This Monday, we’ll be “meeting” with our first elected official—California Assemblyman Eduardo Garcia! I’ll be presenting our work and introducing the team. We’ve been working up to this for quite some time. It will be my first meeting with a politician to try to shape public policy.
Although I officially retired, I’ve been “recalled” by the University to become the Equity Advisor for the College of Natural and Agricultural Sciences. The position requires me to take training classes with folks representing UC Riverside’s other Colleges (e.g. Business or Medicine) and then get to work providing support to staff, grad students, and faculty who need help with equity, diversity or inclusion issues.
My first training was on the rights of disabled people, a subject I now have substantial experience with. Issues about gender and under-represented groups will be in my future. I suspect I’ll be working with developing policy or help for parents who have school age children at home due to the pandemic.
On the science side, postdoc Kaycee Morra is leading a workshop on a new isotope method—the integrated triple quad-isotope ratio mass spectrometer system (TSQ-Isolink-IRMS)--she’s been working on for the past year. Since being allowed back in the lab, she’s run full speed testing how things work, what doesn’t work, and how sensitive the instrument actually is. We’ll be zooming with Seth Newsome’s lab group at Univ. of New Mexico. I think we’re finally seeing how powerful this system is.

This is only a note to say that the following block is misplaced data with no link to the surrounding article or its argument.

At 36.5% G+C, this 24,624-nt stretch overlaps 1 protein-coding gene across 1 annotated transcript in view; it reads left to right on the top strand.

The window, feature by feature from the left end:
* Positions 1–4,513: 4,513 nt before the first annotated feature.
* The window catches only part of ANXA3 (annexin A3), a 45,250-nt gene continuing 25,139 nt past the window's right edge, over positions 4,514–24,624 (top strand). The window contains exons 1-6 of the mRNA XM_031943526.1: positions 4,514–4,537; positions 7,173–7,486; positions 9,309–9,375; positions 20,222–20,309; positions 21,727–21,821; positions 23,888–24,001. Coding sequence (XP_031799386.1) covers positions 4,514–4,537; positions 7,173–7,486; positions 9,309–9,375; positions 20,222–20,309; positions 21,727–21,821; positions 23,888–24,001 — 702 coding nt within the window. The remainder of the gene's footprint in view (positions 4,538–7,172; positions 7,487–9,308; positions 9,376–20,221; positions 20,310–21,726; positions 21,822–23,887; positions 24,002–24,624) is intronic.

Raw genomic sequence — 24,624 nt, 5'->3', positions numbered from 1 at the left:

|Kaycee, 3rd from left, will explain all soon
There are the letters of recommendation to write—one for a former undergrad from UC Merced who was in my first Ecology class. Another for a former AMASE grad student—now a professor seeking an award. A few tenure letters for outstanding people are pending. They’ll be easy to write and a real pleasure.
Last, there is the mopping of two thorny projects—the San
Jacinto field and isotope study started in 2008
https://isotopequeen.blogspot.com/2020/03/a-family-tradition-of-ecology-now-with.html) . Husband Chris is taking the lead on writing the manuscript. Colleagues at the San Diego Natural History museum are lending their statistical talents. Then, there’s the biweekly E. coli isotope project that has fascinated and confused us for just a year—but we need to get the work out there. Former grad student Derek Smith is working with current student Bobby Nakamoto—a nice combination for me and always intellectually engaging.
Now for Medicare. Didn’t I pay for my Medicare after working for 50 years? No, I did not pay enough for Medicare Part B. Signing up for health insurance has been a nightmare. The idea of “Medicare for All” is truly frightening if we’d be using the same antiquated system we have now. And it’s damn expensive for us! Good thing I have time to call, fill out forms, and figure out an overly complicated system even a University professor puzzles over.